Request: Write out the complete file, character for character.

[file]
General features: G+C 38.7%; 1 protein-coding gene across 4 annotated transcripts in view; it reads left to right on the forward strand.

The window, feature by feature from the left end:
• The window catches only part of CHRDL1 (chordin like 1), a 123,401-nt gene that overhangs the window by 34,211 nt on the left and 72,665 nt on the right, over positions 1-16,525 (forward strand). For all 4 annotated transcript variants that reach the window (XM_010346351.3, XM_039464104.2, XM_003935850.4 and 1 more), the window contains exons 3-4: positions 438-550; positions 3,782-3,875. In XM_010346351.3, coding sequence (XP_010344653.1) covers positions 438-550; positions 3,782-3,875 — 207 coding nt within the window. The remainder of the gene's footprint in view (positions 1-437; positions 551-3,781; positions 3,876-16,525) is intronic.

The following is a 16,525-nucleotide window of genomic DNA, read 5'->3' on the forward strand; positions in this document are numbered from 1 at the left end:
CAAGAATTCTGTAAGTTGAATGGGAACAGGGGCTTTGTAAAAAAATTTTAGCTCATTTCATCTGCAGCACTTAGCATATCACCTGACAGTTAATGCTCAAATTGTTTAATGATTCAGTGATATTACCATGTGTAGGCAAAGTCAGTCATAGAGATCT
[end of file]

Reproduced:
General features: G+C 38.7%; 1 protein-coding gene across 4 annotated transcripts in view; it reads left to right on the forward strand.

The window, feature by feature from the left end:
• The window catches only part of CHRDL1 (chordin like 1), a 123,401-nt gene that overhangs the window by 34,211 nt on the left and 72,665 nt on the right, over positions 1-16,525 (forward strand). For all 4 annotated transcript variants that reach the window (XM_010346351.3, XM_039464104.2, XM_003935850.4 and 1 more), the window contains exons 3-4: positions 438-550; positions 3,782-3,875. In XM_010346351.3, coding sequence (XP_010344653.1) covers positions 438-550; positions 3,782-3,875 — 207 coding nt within the window. The remainder of the gene's footprint in view (positions 1-437; positions 551-3,781; positions 3,876-16,525) is intronic.

The following is a 16,525-nucleotide window of genomic DNA, read 5'->3' on the forward strand; positions in this document are numbered from 1 at the left end:
CAAGAATTCTGTAAGTTGAATGGGAACAGGGGCTTTGTAAAAAAATTTTAGCTCATTTCATCTGCAGCACTTAGCATATCACCTGACAGTTAATGCTCAAATTGTTTAATGATTCAGTGATATTACCATGTGTAGGCAAAGTCAGTCATAGAGATCT